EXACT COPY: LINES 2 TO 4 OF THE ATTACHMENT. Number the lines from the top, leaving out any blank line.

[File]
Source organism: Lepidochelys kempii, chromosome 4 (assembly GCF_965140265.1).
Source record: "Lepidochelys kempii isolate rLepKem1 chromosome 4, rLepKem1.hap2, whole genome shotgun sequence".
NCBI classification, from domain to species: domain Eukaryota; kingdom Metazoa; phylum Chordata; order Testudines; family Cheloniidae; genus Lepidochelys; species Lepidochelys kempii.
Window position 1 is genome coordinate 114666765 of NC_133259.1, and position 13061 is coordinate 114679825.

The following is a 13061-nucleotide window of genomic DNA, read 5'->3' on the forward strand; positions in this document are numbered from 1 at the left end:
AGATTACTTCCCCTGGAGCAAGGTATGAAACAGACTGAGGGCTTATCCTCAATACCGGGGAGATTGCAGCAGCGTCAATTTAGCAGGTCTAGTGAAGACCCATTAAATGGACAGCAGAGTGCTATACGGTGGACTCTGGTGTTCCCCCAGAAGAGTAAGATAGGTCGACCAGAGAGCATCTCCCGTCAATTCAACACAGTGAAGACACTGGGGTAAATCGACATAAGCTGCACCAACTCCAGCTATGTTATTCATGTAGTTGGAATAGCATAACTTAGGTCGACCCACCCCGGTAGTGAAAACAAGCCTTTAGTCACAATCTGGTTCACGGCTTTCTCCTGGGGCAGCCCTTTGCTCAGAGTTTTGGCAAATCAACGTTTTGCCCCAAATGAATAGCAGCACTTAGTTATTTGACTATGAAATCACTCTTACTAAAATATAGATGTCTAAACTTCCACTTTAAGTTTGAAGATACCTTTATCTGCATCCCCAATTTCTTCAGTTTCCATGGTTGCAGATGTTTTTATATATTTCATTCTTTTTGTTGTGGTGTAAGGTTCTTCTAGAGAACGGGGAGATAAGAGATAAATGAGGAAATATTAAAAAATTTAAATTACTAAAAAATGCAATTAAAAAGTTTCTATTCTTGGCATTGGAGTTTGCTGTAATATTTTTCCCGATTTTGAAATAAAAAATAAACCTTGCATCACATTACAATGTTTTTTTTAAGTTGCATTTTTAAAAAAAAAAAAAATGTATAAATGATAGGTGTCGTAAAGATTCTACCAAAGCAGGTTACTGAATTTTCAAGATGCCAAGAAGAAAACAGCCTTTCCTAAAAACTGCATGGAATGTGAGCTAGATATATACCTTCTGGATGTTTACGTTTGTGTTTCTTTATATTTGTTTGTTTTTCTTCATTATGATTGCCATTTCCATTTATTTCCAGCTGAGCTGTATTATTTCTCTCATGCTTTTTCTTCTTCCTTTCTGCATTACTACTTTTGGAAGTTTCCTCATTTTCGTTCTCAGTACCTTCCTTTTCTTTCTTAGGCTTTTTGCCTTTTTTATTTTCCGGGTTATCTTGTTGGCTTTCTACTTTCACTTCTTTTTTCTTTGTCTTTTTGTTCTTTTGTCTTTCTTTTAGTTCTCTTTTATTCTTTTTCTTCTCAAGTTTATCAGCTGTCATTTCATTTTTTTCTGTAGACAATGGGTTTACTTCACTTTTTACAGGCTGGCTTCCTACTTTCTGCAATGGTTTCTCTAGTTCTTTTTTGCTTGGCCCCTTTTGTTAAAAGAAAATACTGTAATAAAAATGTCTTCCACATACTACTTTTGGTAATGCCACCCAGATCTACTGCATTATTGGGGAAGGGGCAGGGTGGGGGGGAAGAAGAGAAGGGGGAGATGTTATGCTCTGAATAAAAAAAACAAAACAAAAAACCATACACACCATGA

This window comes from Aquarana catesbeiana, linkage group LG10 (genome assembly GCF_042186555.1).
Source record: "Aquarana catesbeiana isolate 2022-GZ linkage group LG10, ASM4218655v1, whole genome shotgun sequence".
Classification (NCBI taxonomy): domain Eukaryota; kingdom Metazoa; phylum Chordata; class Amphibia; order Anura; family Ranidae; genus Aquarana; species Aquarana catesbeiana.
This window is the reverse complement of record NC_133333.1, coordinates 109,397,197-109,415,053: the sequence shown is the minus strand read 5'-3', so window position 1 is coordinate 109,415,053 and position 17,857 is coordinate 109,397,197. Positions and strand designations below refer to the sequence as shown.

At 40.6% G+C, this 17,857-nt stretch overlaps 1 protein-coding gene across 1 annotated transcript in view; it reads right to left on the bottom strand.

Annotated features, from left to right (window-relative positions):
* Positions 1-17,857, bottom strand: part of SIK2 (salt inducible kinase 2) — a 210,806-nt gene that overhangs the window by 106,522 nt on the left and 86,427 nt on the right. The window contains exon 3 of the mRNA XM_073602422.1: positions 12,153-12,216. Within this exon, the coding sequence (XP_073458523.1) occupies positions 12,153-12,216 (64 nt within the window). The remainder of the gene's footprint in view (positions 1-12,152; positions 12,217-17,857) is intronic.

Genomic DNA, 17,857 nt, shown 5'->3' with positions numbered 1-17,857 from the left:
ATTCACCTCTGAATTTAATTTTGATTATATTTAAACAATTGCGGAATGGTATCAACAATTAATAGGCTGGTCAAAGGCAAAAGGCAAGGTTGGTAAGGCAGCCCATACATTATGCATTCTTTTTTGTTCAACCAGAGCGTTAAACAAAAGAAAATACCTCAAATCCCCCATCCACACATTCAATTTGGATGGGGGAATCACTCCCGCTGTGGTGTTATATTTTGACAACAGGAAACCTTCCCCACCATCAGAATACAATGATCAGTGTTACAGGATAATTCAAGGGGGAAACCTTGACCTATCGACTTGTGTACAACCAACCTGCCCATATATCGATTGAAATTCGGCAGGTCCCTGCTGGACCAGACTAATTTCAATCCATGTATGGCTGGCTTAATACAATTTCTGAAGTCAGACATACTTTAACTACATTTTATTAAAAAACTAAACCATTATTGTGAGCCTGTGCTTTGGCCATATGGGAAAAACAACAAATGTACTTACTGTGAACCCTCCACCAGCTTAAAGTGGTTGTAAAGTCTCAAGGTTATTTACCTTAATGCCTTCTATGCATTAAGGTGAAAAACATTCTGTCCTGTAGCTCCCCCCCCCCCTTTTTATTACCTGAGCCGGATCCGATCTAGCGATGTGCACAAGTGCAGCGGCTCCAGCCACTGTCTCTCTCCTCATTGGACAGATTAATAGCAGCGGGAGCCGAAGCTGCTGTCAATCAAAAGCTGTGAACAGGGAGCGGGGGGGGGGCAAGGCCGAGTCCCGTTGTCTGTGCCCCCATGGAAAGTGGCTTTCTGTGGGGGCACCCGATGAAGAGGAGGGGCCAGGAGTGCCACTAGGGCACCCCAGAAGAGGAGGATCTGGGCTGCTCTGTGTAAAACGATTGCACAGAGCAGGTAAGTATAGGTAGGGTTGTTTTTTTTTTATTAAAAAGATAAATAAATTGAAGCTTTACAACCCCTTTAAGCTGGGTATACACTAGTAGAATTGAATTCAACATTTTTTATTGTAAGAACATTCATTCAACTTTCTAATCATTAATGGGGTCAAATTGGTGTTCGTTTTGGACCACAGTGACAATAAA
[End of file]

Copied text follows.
Source record: "Lepidochelys kempii isolate rLepKem1 chromosome 4, rLepKem1.hap2, whole genome shotgun sequence".
NCBI classification, from domain to species: domain Eukaryota; kingdom Metazoa; phylum Chordata; order Testudines; family Cheloniidae; genus Lepidochelys; species Lepidochelys kempii.
Window position 1 is genome coordinate 114666765 of NC_133259.1, and position 13061 is coordinate 114679825.